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What The Law Says About Wages, Work Safety and Discrimination

With few exceptions, your employer is required to pay a minimum wage for all hours worked during a given pay period. Furthermore, the law makes it clear that you are entitled to a safe workplace that is free from discrimination. Let’s take a closer look at the various state and federal laws that protect you against mistreatment on the job.

What You Should Know About Minimum Wage Laws

The federal Fair Labor Standard Act (FLSA) sets rules regarding the minimum wage, when employees must be paid and the payroll records employers are required to keep. As of July 2021, the federal minimum wage is $7.25 per hour, and the state of Texas has set its minimum wage at the same level. If you work more than 40 hours during a given week, you are entitled to an overtime rate that is 150% of your average wage. It’s important to note that employers must account for any hours worked in the pay period that they are accrued.

For example, if you worked 50 hours during a given workweek, you must be paid 10 hours of overtime. If your employer tries to move those hours to the next workweek, it may be in your best interest to contact an attorney. In some cases, it may be possible to obtain back pay, interest and additional damages in a wage violation case. Working with the best lawyer in Plano may make it easier to obtain the compensation that you’re entitled to.

What You Should Know About Workplace Safety Laws

The Occupational Safety and Health Administration (OSHA) is the main agency responsible for ensuring that your employer provides you with a reasonably safe work environment. Generally speaking, companies are required to take reasonable steps to eliminate hazards that might result in falls, hearing loss or health issues such as cancer.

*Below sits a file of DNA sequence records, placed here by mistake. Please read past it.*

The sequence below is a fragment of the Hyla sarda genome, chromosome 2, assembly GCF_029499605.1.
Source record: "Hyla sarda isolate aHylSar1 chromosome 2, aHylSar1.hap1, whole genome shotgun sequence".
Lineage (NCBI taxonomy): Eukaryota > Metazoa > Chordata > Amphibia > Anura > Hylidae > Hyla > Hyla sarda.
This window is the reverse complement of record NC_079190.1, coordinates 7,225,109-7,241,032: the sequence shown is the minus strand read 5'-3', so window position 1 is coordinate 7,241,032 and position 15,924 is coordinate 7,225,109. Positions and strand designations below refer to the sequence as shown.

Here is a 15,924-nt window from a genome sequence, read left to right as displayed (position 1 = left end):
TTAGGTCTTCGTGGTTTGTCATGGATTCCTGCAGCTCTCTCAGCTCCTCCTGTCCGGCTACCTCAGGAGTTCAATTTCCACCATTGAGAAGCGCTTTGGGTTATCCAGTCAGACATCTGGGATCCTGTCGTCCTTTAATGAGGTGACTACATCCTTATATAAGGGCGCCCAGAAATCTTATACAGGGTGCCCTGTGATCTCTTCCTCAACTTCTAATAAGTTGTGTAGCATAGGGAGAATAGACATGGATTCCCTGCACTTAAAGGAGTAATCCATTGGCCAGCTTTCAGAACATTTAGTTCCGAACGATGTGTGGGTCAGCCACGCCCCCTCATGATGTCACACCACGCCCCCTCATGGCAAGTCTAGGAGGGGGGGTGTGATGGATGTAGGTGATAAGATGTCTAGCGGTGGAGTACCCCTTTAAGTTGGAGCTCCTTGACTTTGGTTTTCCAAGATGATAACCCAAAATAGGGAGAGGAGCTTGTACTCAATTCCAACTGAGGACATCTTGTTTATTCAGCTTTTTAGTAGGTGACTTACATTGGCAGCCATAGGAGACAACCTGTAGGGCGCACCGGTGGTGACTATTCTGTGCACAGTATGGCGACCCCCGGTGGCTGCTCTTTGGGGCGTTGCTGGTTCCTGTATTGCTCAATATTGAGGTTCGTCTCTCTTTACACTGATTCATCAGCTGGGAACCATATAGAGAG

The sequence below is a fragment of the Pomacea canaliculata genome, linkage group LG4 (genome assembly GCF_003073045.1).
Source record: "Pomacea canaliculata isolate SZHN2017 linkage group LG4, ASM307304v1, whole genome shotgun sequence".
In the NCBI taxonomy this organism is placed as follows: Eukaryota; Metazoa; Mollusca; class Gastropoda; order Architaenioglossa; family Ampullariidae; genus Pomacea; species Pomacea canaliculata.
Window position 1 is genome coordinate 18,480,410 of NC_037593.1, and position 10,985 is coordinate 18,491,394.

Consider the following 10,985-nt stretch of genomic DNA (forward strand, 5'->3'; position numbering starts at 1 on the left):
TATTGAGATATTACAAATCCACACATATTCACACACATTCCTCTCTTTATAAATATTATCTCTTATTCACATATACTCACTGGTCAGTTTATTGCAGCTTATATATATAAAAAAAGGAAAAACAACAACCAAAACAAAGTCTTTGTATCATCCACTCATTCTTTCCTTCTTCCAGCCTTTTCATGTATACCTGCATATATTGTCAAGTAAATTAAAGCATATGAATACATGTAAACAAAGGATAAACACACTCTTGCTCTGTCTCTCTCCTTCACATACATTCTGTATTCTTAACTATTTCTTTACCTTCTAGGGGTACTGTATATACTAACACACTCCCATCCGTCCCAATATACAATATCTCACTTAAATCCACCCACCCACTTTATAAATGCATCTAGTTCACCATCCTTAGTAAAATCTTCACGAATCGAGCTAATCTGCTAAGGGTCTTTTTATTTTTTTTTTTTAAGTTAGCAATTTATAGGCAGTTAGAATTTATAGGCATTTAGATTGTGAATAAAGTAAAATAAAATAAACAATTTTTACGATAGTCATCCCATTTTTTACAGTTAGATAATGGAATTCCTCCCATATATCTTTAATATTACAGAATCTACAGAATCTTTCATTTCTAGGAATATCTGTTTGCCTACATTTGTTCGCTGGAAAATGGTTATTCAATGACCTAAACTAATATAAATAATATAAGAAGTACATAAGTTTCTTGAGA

These steps may include providing access to personal protective equipment (PPE) such as hard hats, boots or goggles. If you work on a construction site, your supervisor must create a safety plan that employees can review at any time. It may also be necessary to designate someone to inspect machines, conduct air quality tests or take other steps to actively monitor job sites for any potential hazards that may arise.

If you are hurt on the job, it may be a good idea to contact the best lawyer in Plano about applying for workers’ compensation benefits. Depending on the circumstances of your case, you may have standing to file a personal injury lawsuit against your employer.

What Does the Law Say About Workplace Discrimination?

Title VII of the Civil Rights Act of 1964 prohibits workplace discrimination based on factors such as sex, gender and nationality. Furthermore, the Age Discrimination in Employment Act (ADEA) prevents an employer from using age as the primary basis of a employment decision if an employee is over the age of 40.

These Rules May Not Apply If You’re an Independent Contractor

It’s important to note that the majority of employment laws apply only to those who are classified as employees. If you are classified as an independent contractor, you are not covered under federal workers’ compensation laws, and companies may not be obligated to provide any type of PPE if you happen to be working in a hazardous environment. Furthermore, you’re not entitled to a minimum wage or any fringe benefits that an organization might offer to its employees.

However, it’s not uncommon for companies to incorrectly label employees as independent contractors in an effort to cut costs and address liability concerns. In the event that you have been misclassified, it may be possible to obtain compensation in a settlement or after a formal trial. An attorney may be able to represent your interests throughout the legal process.

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